Pseudohallucinations – OK to see things?

By David Joel Miller, MS, Licensed Therapist & Licensed Counselor.

Hallucination

Hallucinations.
Photo courtesy of Pixabay.

Pseudohallucinations – sometimes we expect people to “see things.”

Sometimes it’s okay to see things that are not really there. When someone is under

the influence of drugs, particularly hallucinogens or powerful stimulants, it is common for them to see things that others don’t.

When crack cocaine first became common, the emergency rooms in large cities experienced a rash of people who were “seeing things.” Many of these people received a diagnosis of schizophrenia or a related psychosis.

The same phenomenon occurred again when methamphetamine became cheap and readily available. More recently we are seeing people under the influence of “bath salts,” who are hallucinating.

None of these drug-induced hallucinations should be used as symptoms for making the diagnosis of schizophrenia or related psychosis.

True hallucinations can be a feature of several mental illnesses. In addition to schizophrenia, people with severe major depressive disorder, bipolar disorder, and other mental illnesses may experience hallucinations. Sometimes people with severe mental illness also use drugs which can create Pseudohallucinations. Sorting out the meaning of hallucinations is a job for a professional.

Some authorities differentiate between Hallucinations, Pseudohallucinations, and Parahallucinations.

If someone is experiencing hallucinations and they know it is the result of “good drugs,” this is a Pseudohallucination and likely will be diagnosed as a drug intoxication disorder, Hallucinogen Persisting Perception Disorder F16.983 or stimulant-induced psychotic disorder if the hallucinations continue after withdrawal from a stimulant.

Alcohol can also cause hallucinations.

When chronic alcoholics are withdrawing from alcohol that can experience a condition called delirium tremens or the DT’s for short. DT’s consists of shakes and hallucinations when the level of alcohol in the bloodstream declines. This is a very serious condition and can lead to death. If someone has ever had the shakes or hallucinated while withdrawing from alcohol they should be sent to a hospital to detox. Friends don’t let friends die from DT, s.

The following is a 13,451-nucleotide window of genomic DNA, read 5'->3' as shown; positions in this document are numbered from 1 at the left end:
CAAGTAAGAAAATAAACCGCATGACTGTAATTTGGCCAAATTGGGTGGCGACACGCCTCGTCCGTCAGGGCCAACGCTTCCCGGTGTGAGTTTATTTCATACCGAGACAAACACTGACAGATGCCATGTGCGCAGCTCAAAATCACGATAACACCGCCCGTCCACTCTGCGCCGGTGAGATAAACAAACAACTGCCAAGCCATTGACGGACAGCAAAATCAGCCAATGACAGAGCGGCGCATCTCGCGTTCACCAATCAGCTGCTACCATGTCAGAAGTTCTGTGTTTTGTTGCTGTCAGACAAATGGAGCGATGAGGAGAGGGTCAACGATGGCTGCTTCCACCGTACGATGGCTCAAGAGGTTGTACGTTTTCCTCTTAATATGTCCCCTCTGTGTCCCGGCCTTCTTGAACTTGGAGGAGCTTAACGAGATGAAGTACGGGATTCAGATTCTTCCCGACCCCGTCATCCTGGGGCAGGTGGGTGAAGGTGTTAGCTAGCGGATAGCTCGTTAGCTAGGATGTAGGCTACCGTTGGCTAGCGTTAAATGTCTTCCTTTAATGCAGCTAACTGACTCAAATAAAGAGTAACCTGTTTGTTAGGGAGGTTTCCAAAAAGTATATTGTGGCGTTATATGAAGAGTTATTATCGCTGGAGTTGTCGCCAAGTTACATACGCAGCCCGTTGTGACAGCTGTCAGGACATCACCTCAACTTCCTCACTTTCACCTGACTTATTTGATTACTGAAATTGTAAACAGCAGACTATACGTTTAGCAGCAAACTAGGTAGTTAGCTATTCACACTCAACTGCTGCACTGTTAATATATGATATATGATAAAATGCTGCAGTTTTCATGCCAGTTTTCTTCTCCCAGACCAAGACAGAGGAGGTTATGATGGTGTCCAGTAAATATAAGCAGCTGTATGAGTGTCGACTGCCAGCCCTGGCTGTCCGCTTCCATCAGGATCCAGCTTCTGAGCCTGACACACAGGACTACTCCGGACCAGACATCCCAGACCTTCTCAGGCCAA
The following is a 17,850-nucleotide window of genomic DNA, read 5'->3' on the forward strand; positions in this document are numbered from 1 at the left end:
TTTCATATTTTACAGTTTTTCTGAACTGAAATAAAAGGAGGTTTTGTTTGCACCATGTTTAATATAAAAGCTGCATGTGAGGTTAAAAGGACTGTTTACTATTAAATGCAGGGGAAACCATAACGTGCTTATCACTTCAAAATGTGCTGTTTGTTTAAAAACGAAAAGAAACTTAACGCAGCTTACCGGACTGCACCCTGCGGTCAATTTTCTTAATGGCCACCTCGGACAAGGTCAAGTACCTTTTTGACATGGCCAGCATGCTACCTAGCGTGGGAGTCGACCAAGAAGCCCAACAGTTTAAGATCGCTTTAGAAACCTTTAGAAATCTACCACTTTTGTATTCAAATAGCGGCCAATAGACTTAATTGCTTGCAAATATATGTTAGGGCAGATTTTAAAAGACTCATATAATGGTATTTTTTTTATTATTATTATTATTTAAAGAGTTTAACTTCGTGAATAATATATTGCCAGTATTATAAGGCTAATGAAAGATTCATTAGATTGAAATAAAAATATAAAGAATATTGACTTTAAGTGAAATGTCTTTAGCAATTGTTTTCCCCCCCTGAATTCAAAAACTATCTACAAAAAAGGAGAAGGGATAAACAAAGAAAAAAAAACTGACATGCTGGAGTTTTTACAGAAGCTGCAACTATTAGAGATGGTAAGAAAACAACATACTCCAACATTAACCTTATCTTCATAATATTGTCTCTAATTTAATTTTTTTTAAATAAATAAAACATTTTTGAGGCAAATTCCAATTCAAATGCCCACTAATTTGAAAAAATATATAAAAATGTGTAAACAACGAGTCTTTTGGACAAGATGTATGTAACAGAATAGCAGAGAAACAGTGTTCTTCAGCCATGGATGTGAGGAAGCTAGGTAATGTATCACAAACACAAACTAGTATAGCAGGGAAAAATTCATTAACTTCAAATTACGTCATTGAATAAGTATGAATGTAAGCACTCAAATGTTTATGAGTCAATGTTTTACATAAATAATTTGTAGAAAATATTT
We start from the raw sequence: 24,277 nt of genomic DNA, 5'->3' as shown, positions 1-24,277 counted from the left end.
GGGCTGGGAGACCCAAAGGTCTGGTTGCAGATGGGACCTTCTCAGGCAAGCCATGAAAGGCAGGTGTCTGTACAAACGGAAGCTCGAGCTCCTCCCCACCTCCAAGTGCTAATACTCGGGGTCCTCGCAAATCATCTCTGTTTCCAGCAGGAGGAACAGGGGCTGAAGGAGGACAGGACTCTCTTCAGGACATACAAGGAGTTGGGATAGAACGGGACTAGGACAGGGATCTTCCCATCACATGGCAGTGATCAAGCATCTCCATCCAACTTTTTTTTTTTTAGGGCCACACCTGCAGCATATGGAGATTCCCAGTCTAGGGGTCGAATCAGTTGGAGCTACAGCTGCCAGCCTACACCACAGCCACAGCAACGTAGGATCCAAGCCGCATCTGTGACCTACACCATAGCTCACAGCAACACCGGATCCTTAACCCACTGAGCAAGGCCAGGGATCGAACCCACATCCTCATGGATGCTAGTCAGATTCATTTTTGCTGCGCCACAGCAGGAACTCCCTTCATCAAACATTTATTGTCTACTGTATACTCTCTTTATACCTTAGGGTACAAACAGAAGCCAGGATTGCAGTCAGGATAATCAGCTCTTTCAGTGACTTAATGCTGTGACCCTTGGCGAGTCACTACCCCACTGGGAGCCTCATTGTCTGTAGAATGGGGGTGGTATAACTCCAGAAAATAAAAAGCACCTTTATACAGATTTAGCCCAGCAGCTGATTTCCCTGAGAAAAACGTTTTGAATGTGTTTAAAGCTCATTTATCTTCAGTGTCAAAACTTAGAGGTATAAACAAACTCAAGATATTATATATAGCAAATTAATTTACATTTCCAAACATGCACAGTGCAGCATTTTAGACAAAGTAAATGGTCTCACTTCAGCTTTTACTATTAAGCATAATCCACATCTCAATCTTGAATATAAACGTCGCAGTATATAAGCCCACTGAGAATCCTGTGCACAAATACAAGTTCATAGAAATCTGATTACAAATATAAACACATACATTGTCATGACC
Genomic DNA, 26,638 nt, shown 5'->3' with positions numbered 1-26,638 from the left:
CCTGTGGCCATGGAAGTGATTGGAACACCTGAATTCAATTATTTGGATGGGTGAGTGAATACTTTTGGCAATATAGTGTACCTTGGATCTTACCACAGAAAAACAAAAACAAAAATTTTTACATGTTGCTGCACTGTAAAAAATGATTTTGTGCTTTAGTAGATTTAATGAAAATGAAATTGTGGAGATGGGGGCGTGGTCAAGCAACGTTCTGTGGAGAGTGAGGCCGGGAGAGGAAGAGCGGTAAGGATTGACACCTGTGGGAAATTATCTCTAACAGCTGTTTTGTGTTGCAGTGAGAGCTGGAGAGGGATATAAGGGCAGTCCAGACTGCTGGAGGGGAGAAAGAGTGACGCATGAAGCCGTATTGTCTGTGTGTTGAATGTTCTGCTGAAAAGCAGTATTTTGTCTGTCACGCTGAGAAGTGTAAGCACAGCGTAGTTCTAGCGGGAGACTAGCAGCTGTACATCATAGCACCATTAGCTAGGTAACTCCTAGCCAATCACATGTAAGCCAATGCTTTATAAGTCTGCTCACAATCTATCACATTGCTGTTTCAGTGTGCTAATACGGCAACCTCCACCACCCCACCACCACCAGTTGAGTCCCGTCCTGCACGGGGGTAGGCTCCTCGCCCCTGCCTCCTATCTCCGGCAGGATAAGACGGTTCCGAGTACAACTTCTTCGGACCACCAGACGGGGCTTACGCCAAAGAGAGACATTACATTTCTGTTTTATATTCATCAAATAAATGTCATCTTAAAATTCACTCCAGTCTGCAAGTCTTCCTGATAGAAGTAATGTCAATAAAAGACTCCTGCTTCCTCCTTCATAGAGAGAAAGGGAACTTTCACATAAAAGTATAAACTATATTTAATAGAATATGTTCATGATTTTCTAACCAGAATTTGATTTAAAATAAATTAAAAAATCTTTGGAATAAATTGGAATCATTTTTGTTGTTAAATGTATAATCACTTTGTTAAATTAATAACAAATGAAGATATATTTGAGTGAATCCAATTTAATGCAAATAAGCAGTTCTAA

Staying connected with David Joel Miller

David Joel Miller MS is a Licensed Marriage and Family Therapist (LMFT) and a Licensed Professional Clinical Counselor (LPCC.)  Mr. Miller provides supervision for beginning counselors and therapists and teaches at the local college in the Substance Abuse Counseling program.

Two David Joel Miller Books are available now!

Bumps on the Road of Life. Whether you struggle with anxiety, depression, low motivation, or addiction, you can recover. Bumps on the Road of Life is the story of how people get off track and how to get your life out of the ditch.

Casino Robbery is a novel about a man with PTSD who must cope with his symptoms to solve a mystery and create a new life.

For these and my upcoming books; please visit my Amazon Author Page – David Joel Miller

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For more about David Joel Miller and my work in the areas of mental health, substance abuse, and Co-occurring disorders see my Facebook author’s page, davidjoelmillerwriter. If you are in the Fresno California area, information about my private practice is at counselorfresno.com.

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What if you go to the hospital drunk or high?

What if you go to the hospital drunk or high?
Photo courtesy of pixabay.

By David Joel Miller.

Hospital emergency rooms are filling up with people under the influence.

This is causing a whole lot of problems for hospitals, the emergency room staff, and society in general. There is no special reason why someone needs to go to a hospital because they are drunk or high unless they also have a medical or psychiatric emergency.

They end up there because of the other problems drug and alcohol use cause to the person and to society. Often this happens because there is just no other place to send them. Hospitals do not function as an extension of law enforcement and patient privacy is strongly enforced so unless you are in prison when the emergency occurs don’t worry about seeking help because of the legal consequences.

People who are drunk or high are a lot more likely to slip, fall or otherwise injure themselves. The emergency room staff is used to this and unless you broke some major law like hitting someone while driving drunk and you are already in custody, their goal is to get you patched up and out of there.